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Instrumentation Considerations - doe-std-1128-98_ch10064
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DOE Standard Guide of Good Practices for Occupational Radiological Protection In Plutonium Facilities
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Portable Survey Instruments - doe-std-1128-98_ch10066


DOE-STD-1128-98
due to particle loss during transport to the filter inside the system. Newer alpha air
monitors are able to handle large particles more efficiently. Background levels of
radon-thoron decay products may be present in concentrations up to 50 to 100
times greater than the level of plutonium of interest. If calibrated properly, alpha
CAMs will subtract background levels of radon-thoron decay products; however, in
practice the detection limit for plutonium may be as high as 40 DAC-h in the
presence of high radon levels. A new generation of alpha CAMs is able to
compensate for radon more effectively and meet the desired 8 DAC-h alarm level.
Transuranic aerosol measurement units have been developed and adapted to be
used in the workplace. These units avoid preferential plate-out of larger particles by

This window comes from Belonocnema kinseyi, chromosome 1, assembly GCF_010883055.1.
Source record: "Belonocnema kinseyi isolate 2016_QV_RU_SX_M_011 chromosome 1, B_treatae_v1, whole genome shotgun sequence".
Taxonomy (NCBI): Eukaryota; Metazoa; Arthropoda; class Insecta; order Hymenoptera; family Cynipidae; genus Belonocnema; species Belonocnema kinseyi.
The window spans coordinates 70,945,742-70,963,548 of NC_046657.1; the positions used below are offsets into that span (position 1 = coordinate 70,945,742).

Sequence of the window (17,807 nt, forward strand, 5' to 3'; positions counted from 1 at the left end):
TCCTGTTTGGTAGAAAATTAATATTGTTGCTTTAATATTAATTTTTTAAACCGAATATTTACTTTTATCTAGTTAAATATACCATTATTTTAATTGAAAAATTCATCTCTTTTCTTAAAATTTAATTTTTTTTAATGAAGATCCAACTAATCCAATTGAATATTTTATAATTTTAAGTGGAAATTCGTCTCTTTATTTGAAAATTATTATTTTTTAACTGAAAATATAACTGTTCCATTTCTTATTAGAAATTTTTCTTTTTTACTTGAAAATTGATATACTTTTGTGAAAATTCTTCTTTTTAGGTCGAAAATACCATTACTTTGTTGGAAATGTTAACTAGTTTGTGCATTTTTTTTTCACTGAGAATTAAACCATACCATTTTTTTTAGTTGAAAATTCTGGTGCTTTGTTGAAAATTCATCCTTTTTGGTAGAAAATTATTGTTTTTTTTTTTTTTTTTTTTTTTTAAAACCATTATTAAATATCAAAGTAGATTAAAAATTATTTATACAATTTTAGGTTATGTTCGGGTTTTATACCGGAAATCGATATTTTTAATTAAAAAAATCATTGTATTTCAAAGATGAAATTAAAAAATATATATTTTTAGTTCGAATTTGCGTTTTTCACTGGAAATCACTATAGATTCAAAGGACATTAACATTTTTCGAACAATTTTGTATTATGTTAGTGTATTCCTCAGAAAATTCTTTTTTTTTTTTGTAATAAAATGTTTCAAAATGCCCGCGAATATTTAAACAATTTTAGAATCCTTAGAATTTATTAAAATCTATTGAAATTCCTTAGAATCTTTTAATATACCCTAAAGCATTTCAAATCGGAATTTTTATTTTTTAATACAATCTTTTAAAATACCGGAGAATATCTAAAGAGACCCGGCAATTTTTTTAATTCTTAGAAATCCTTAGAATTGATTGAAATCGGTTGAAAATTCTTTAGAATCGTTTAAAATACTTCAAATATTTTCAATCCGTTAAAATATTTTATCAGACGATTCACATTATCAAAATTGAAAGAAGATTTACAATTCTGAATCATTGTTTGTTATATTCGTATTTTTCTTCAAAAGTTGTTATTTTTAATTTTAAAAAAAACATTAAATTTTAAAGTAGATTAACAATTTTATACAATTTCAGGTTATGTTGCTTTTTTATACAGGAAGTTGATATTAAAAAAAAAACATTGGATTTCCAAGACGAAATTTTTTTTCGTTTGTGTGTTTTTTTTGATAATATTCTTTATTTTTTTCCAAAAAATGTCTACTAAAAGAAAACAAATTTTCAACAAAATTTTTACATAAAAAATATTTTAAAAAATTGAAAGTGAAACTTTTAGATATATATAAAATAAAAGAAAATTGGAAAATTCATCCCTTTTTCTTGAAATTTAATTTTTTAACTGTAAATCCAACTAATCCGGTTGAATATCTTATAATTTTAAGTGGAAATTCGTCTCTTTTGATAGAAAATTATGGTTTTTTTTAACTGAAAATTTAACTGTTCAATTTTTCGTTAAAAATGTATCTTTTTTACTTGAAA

using an in-line filter. Higher flow rates than those normally used with CAMs may
be used. Increased detection is obtained on a quasi-real-time basis by high-volume
air sampling and counting in a separate vacuum chamber. Detection levels of less
than 0.5 DAC-h have been quoted for these units. It has been demonstrated that
high-volume impact samplers used at some facilities have demonstrated detection
capabilities of 0.1 DAC-h in the laboratory and 1 DAC-h in the field. Other
monitoring systems that use diffusion, impaction, or electronic discrimination to
reduce the effect of background resulting in an increased detection capability have
also been used and are being improved upon. However, it is suggested that site-
specific testing be performed on any new equipment to ensure compatibility and
verify expected performance. See the Health Physics Manual of Good Practices for
the Prompt Detection of Airborne Plutonium in the Workplace (Mishima et al.,
1988) for additional information on the selection, placement, and operation of
plutonium air monitors.
3.5.2
General Performance Criteria for Instruments
Programs for in-plant monitoring of plutonium consist mainly of airborne and
surface contamination surveys and dose rate surveys. The general and specific
performance criteria for the instrumentation needed to conduct these programs are
described in ANSI N317-1991 (ANSI, 1980a). Performance specifications are also
given in ANSI N323 (ANSI, 1997b), ANSI N42.17A (ANSI, 1988b), and ANSI
N42.17C-1989 (ANSI, 1987c) for portable health physics instrumentation and IEC
Publication 325 (IEC, 1981) for alpha and beta contamination meters and monitors.
Criteria for air monitoring instrumentation are contained in ANSI N13.1 (ANSI,
1969b), IEC Publication 761-2 and draft IEC Publication 761-6 (IEC, 1983), and
ANSI N42.17B-1989 (ANSI, 1987b). Criticality alarm systems are discussed in
ANSI/ANS 8.3-1986 (ANSI, 1986a). The criteria discussed in the following
subsections are specified in these standards as referenced.
3-17


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